Wow. So who is this Eric Lanini, and is he available for the rest of the year? According to Baroni:
Lanini? He’s a guy with great quality. And like many others, I consider him a starter. He’s doing really well and I’m happy for his goals.
These days, it seems that at Vinovo, there’s an Immobile born every minute.
JuventiKnows at Large
Are you like me?
Feeling deprived of the much-loved, much-missed It Ain’t Over ‘Til the Old Lady Sings podcast?
You’re in luck this week, as JuventiKnows’ very own Aaron Giambattista recently featured on Serie A Live Radio. Aaron was on hand to discuss Juve’s recent form and prospects for the future. Click on the February 4th Episode.
Aaron provides his usual level-headed, cogent analysis (all the more impressive when you consider that he’s speaking from post-Super Bowl New Orleans, where the word “blackout” could apply both to the Superdome and a particularly rough night on the tiles).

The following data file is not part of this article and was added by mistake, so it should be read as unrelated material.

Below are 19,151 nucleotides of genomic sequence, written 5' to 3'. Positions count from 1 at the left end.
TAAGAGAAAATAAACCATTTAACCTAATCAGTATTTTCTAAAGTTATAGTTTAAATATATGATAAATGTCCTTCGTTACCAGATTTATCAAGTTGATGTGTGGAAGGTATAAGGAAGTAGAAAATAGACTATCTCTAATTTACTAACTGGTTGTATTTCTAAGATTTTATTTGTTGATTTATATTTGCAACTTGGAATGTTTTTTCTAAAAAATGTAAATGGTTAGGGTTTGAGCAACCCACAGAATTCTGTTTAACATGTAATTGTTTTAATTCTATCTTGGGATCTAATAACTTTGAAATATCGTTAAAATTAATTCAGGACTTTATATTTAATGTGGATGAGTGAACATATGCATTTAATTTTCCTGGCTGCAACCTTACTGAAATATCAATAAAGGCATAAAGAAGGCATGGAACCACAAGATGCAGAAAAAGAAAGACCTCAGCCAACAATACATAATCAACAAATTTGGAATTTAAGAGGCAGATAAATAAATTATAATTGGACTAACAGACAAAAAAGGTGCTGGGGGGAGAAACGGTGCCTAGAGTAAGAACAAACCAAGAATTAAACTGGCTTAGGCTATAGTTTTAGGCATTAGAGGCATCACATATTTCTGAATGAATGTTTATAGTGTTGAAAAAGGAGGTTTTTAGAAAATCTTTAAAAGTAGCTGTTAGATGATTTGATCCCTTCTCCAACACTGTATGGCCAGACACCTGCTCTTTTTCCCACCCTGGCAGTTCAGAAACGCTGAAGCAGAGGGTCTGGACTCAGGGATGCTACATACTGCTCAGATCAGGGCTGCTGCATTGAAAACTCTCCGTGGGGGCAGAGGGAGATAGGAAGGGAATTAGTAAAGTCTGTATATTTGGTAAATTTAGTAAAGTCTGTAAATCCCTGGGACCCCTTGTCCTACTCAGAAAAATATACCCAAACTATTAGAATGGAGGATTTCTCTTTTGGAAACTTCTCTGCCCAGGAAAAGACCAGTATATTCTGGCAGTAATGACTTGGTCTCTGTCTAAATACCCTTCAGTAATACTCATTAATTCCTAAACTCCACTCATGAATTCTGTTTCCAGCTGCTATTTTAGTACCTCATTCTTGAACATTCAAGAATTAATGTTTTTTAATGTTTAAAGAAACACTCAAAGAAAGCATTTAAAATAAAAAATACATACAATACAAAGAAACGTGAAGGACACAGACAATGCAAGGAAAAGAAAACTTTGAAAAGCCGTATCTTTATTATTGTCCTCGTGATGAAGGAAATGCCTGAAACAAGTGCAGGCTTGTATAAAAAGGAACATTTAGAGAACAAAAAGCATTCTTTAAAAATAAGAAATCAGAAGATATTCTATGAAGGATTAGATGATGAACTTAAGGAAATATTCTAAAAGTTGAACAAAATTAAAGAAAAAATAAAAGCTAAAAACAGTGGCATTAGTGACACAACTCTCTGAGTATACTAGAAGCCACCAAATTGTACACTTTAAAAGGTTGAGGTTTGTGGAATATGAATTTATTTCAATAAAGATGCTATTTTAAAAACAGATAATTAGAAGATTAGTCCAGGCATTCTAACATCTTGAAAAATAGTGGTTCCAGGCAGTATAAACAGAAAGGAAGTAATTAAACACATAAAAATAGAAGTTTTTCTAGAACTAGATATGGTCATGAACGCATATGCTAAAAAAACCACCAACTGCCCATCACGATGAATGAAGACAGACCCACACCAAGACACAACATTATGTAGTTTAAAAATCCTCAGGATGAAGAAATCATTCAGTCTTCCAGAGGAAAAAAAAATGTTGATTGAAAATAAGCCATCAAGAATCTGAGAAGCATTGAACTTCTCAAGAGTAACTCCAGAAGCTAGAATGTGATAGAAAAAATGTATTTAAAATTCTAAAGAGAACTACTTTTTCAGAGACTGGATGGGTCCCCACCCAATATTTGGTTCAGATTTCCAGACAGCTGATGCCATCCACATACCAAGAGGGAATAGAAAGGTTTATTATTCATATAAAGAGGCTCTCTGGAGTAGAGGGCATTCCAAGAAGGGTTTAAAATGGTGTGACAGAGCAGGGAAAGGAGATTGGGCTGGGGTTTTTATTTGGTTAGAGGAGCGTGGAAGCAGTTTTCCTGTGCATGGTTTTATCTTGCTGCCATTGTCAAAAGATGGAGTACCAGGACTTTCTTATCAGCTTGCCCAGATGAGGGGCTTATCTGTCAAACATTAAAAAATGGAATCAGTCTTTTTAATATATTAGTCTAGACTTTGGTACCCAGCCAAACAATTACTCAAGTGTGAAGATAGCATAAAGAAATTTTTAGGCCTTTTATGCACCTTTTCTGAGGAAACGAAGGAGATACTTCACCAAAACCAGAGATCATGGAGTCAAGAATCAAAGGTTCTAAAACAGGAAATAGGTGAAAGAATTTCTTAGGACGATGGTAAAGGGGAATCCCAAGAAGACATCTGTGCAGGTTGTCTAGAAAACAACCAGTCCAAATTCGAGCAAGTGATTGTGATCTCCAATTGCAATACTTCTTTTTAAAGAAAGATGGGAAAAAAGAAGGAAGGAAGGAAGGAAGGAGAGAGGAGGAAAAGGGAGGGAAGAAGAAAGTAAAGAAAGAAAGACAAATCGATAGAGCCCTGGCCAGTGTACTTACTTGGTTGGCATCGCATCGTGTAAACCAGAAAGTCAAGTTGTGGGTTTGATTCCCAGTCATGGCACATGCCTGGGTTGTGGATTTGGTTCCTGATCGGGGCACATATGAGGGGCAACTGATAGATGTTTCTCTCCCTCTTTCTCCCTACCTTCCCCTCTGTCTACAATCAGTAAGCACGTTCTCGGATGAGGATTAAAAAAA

But perhaps the most exciting topic discussed is the possibility of more IAOTTOLS podcasts. I’m going to make like a real football journalist and take Aaron’s “we’ll see” as proof positive.
They WILL be back.
That’s it for today. Stay tuned later this week for post-Celtic, pre-Roma news. Ciao for now!
[STTBS]: Juventus News is a daily feature where the JuventiKnows editorial team discusses the JuveNews stories you need to read, without the “Messi signs for Juve on loan thanks to Nike” kind of nonsense. What does [STTBS] mean? You’ll have to guess that for yourself. We wouldn’t tell you even under pain of torture… (though we do take bribes)